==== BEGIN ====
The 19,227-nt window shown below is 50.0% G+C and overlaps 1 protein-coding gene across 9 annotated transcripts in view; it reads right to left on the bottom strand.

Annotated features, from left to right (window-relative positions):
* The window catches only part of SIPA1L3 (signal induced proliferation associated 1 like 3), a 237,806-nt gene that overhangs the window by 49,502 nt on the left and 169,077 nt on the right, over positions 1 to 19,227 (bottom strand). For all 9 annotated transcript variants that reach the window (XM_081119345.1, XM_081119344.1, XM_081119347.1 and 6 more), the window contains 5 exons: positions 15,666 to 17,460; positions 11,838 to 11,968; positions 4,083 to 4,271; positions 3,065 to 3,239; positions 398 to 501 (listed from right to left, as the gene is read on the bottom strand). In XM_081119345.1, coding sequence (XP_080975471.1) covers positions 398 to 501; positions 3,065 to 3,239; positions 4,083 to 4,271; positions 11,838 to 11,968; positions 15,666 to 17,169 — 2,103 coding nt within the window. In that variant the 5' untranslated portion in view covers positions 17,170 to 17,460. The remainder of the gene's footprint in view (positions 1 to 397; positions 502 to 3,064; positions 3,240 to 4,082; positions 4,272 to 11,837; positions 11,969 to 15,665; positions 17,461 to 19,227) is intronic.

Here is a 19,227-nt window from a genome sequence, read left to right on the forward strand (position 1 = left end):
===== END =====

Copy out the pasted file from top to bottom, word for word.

The 19,227-nt window shown below is 50.0% G+C and overlaps 1 protein-coding gene across 9 annotated transcripts in view; it reads right to left on the bottom strand.

Annotated features, from left to right (window-relative positions):
* The window catches only part of SIPA1L3 (signal induced proliferation associated 1 like 3), a 237,806-nt gene that overhangs the window by 49,502 nt on the left and 169,077 nt on the right, over positions 1 to 19,227 (bottom strand). For all 9 annotated transcript variants that reach the window (XM_081119345.1, XM_081119344.1, XM_081119347.1 and 6 more), the window contains 5 exons: positions 15,666 to 17,460; positions 11,838 to 11,968; positions 4,083 to 4,271; positions 3,065 to 3,239; positions 398 to 501 (listed from right to left, as the gene is read on the bottom strand). In XM_081119345.1, coding sequence (XP_080975471.1) covers positions 398 to 501; positions 3,065 to 3,239; positions 4,083 to 4,271; positions 11,838 to 11,968; positions 15,666 to 17,169 — 2,103 coding nt within the window. In that variant the 5' untranslated portion in view covers positions 17,170 to 17,460. The remainder of the gene's footprint in view (positions 1 to 397; positions 502 to 3,064; positions 3,240 to 4,082; positions 4,272 to 11,837; positions 11,969 to 15,665; positions 17,461 to 19,227) is intronic.

Here is a 19,227-nt window from a genome sequence, read left to right on the forward strand (position 1 = left end):